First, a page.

How to Use Color Psychology in Your Marketing Campaign

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About 90% of consumers make snap judgments about brands based on color alone, and 85% of shoppers say that color is the primary reason they buy a particular product. Clearly, marketers must be careful choosing which colors they use to promote their brand.

People make common associations between emotions and colors — white with cleanliness, red with anger, and yellow with happiness. While this is mostly true, color and context have a significant influence on someone’s perception of color. For example, the red in the American Red Cross logo can represent health, but not when looking at the McDonald’s, KFC, and Coca-Cola logos. It is essential for the colors to communicate the brand’s personality effectively.

Nevertheless, specific colors are better at generating emotions than others. Here are some universal feelings and associations that each color conveys:

Red — Urgency, passion, excitement, love, energy, speed, life, health, blood, danger, warning, and anger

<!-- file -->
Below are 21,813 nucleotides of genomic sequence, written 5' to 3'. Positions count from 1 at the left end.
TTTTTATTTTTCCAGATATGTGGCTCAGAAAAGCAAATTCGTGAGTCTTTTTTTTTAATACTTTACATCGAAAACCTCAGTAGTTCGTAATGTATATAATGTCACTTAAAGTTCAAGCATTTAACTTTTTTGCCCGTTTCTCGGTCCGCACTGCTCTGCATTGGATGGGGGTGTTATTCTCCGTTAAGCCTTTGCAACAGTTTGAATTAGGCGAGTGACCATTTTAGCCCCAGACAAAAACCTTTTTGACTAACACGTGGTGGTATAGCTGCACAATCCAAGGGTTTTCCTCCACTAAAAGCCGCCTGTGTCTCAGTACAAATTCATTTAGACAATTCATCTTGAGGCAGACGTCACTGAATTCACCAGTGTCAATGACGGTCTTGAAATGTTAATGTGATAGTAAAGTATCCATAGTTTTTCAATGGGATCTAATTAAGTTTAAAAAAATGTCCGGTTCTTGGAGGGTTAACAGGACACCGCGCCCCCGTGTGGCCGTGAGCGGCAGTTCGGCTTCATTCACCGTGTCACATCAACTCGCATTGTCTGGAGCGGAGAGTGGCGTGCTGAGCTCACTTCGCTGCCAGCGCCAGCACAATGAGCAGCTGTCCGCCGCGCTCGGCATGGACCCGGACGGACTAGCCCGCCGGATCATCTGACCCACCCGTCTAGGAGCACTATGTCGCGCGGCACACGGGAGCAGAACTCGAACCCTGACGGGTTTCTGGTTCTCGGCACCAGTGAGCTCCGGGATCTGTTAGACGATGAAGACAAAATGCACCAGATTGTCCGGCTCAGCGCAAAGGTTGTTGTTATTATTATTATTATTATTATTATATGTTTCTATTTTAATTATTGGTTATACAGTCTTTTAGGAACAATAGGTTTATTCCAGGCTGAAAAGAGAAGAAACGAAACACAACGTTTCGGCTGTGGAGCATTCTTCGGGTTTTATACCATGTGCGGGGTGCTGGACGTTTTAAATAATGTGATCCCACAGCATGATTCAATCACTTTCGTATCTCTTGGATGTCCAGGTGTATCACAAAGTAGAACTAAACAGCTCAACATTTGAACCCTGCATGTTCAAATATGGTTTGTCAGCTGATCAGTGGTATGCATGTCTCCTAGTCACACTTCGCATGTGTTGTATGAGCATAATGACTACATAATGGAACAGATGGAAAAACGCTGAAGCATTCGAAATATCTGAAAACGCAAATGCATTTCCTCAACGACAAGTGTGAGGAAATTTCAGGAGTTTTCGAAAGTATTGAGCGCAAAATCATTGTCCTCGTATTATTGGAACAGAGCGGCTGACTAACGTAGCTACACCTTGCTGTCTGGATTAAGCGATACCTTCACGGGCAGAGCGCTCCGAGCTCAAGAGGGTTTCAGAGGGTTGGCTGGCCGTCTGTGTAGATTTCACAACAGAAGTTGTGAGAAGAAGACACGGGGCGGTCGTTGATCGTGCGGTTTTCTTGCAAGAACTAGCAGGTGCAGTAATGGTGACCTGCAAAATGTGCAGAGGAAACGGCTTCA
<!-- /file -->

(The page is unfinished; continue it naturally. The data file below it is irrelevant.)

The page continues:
Blue — Trust, security, quality, high tech, reliability, intelligence, peace, serenity, calmness, masculinity, loyalty, and sadness

Green — Nature, earth, environmentalism, all things natural, money, wealth, luck, new, jealousy, envy, and greed

Yellow — Happiness, brightness, energy, warmth, fun, friendliness, and irresponsibility

Orange — Cheerful, optimistic, successful, friendly, impulsive, enthusiastic, cautious, sluggish, anxious, cheap, and ignorant

Purple — Luxury, quality, wealth, ambition, courage, and enigma

Pink — Love, nurturing, caring, sweetness, femininity, and sex appeal

Brown — Warm, dependable, rugged, the outdoors, organic, earth, natural, dogmatic, and conservative

Black — Serious, quality, high tech, power, strength, authority, intelligence, fear, evil, death, and darkness

White — Purity, simplicity, cleanliness, innocence, safety, and emptiness

Gray — Practical, timeless, high tech, stable, intelligent, old, gloomy, sad, and conservative

Gold — Wealth, money, luxury, quality, and egotism

Silver — Luxury, quality, sleek, dull, and indecisive

As fascinating as color psychology is, it’s worth noting that individuals’ interpretations of colors don’t always align with each other. What’s relaxing to one person might be unsettling to another. Still, it’s important to understand the general associations with each color and to use that knowledge to enhance your branding and marketing efforts.

What colors do you use to market your brand?

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